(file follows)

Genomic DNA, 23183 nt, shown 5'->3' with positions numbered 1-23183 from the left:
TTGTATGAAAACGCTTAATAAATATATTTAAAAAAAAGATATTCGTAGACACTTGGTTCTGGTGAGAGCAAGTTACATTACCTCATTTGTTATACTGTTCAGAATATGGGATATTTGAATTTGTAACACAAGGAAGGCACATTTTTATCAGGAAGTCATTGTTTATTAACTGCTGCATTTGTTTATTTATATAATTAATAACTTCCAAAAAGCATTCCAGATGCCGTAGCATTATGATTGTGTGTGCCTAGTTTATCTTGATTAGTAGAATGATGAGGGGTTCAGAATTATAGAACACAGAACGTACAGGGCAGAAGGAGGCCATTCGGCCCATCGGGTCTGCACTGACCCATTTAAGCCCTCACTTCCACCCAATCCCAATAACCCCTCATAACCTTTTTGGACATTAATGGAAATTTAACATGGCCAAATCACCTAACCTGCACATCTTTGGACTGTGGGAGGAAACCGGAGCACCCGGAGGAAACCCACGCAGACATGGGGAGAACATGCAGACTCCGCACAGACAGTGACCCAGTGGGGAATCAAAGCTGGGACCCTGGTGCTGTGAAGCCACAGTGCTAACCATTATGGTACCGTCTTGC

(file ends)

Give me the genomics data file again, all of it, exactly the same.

Genomic DNA, 23183 nt, shown 5'->3' with positions numbered 1-23183 from the left:
TTGTATGAAAACGCTTAATAAATATATTTAAAAAAAAGATATTCGTAGACACTTGGTTCTGGTGAGAGCAAGTTACATTACCTCATTTGTTATACTGTTCAGAATATGGGATATTTGAATTTGTAACACAAGGAAGGCACATTTTTATCAGGAAGTCATTGTTTATTAACTGCTGCATTTGTTTATTTATATAATTAATAACTTCCAAAAAGCATTCCAGATGCCGTAGCATTATGATTGTGTGTGCCTAGTTTATCTTGATTAGTAGAATGATGAGGGGTTCAGAATTATAGAACACAGAACGTACAGGGCAGAAGGAGGCCATTCGGCCCATCGGGTCTGCACTGACCCATTTAAGCCCTCACTTCCACCCAATCCCAATAACCCCTCATAACCTTTTTGGACATTAATGGAAATTTAACATGGCCAAATCACCTAACCTGCACATCTTTGGACTGTGGGAGGAAACCGGAGCACCCGGAGGAAACCCACGCAGACATGGGGAGAACATGCAGACTCCGCACAGACAGTGACCCAGTGGGGAATCAAAGCTGGGACCCTGGTGCTGTGAAGCCACAGTGCTAACCATTATGGTACCGTCTTGC